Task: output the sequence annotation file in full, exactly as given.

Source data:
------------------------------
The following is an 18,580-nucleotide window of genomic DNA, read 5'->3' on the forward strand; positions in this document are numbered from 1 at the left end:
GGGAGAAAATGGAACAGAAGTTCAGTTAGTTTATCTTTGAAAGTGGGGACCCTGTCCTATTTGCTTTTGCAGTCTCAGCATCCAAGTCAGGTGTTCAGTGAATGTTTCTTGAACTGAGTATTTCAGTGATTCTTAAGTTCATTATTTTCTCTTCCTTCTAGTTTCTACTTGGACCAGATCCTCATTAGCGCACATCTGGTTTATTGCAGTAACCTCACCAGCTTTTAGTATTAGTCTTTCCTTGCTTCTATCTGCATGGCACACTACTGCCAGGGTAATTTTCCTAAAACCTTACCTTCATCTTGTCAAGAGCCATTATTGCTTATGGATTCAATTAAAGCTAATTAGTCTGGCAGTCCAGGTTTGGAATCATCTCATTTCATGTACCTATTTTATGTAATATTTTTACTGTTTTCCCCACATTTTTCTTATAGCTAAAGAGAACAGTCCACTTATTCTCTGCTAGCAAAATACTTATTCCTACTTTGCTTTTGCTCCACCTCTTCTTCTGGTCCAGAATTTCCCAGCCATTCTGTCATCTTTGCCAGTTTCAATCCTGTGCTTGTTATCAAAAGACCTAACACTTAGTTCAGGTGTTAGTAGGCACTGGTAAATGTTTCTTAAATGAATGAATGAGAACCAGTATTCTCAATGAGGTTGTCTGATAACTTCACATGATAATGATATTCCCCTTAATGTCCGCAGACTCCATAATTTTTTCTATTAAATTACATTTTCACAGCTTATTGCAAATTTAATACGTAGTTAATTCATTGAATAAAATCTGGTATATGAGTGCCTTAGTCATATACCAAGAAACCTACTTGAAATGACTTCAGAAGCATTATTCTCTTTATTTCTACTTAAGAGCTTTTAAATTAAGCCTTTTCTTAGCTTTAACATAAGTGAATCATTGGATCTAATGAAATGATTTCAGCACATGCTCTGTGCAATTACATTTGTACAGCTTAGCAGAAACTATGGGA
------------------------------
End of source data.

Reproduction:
The following is an 18,580-nucleotide window of genomic DNA, read 5'->3' on the forward strand; positions in this document are numbered from 1 at the left end:
GGGAGAAAATGGAACAGAAGTTCAGTTAGTTTATCTTTGAAAGTGGGGACCCTGTCCTATTTGCTTTTGCAGTCTCAGCATCCAAGTCAGGTGTTCAGTGAATGTTTCTTGAACTGAGTATTTCAGTGATTCTTAAGTTCATTATTTTCTCTTCCTTCTAGTTTCTACTTGGACCAGATCCTCATTAGCGCACATCTGGTTTATTGCAGTAACCTCACCAGCTTTTAGTATTAGTCTTTCCTTGCTTCTATCTGCATGGCACACTACTGCCAGGGTAATTTTCCTAAAACCTTACCTTCATCTTGTCAAGAGCCATTATTGCTTATGGATTCAATTAAAGCTAATTAGTCTGGCAGTCCAGGTTTGGAATCATCTCATTTCATGTACCTATTTTATGTAATATTTTTACTGTTTTCCCCACATTTTTCTTATAGCTAAAGAGAACAGTCCACTTATTCTCTGCTAGCAAAATACTTATTCCTACTTTGCTTTTGCTCCACCTCTTCTTCTGGTCCAGAATTTCCCAGCCATTCTGTCATCTTTGCCAGTTTCAATCCTGTGCTTGTTATCAAAAGACCTAACACTTAGTTCAGGTGTTAGTAGGCACTGGTAAATGTTTCTTAAATGAATGAATGAGAACCAGTATTCTCAATGAGGTTGTCTGATAACTTCACATGATAATGATATTCCCCTTAATGTCCGCAGACTCCATAATTTTTTCTATTAAATTACATTTTCACAGCTTATTGCAAATTTAATACGTAGTTAATTCATTGAATAAAATCTGGTATATGAGTGCCTTAGTCATATACCAAGAAACCTACTTGAAATGACTTCAGAAGCATTATTCTCTTTATTTCTACTTAAGAGCTTTTAAATTAAGCCTTTTCTTAGCTTTAACATAAGTGAATCATTGGATCTAATGAAATGATTTCAGCACATGCTCTGTGCAATTACATTTGTACAGCTTAGCAGAAACTATGGGA